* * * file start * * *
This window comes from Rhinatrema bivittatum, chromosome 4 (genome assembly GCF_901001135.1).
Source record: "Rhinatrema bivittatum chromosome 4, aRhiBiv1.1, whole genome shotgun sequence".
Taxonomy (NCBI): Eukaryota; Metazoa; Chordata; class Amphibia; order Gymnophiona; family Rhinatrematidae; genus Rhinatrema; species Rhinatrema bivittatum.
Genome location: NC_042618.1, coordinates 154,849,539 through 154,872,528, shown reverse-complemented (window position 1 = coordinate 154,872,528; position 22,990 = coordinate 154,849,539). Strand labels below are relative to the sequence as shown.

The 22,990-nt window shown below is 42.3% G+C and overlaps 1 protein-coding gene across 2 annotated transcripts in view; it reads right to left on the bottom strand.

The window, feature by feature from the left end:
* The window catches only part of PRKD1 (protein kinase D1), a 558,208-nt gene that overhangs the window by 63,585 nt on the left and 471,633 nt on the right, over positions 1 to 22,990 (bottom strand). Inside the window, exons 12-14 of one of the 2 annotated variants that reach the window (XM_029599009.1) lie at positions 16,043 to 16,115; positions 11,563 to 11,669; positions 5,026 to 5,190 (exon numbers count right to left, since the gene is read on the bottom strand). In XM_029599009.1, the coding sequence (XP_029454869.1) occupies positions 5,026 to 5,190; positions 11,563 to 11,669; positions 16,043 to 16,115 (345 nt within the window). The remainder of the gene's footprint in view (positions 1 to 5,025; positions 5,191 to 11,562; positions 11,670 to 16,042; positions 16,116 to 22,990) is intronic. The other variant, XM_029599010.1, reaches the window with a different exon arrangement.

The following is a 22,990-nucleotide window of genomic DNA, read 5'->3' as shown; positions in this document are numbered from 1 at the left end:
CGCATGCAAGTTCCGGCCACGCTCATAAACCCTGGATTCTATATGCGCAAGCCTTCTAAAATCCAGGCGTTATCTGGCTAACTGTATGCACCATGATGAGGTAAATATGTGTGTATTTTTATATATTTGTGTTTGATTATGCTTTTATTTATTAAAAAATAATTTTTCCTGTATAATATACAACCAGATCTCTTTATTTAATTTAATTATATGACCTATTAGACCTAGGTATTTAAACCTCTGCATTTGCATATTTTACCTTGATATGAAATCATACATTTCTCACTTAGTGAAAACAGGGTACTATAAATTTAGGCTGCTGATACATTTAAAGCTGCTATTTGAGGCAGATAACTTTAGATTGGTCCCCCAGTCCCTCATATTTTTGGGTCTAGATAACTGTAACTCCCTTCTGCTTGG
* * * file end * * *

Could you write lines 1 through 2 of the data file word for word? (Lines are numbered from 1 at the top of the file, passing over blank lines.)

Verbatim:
This window comes from Rhinatrema bivittatum, chromosome 4 (genome assembly GCF_901001135.1).
Source record: "Rhinatrema bivittatum chromosome 4, aRhiBiv1.1, whole genome shotgun sequence".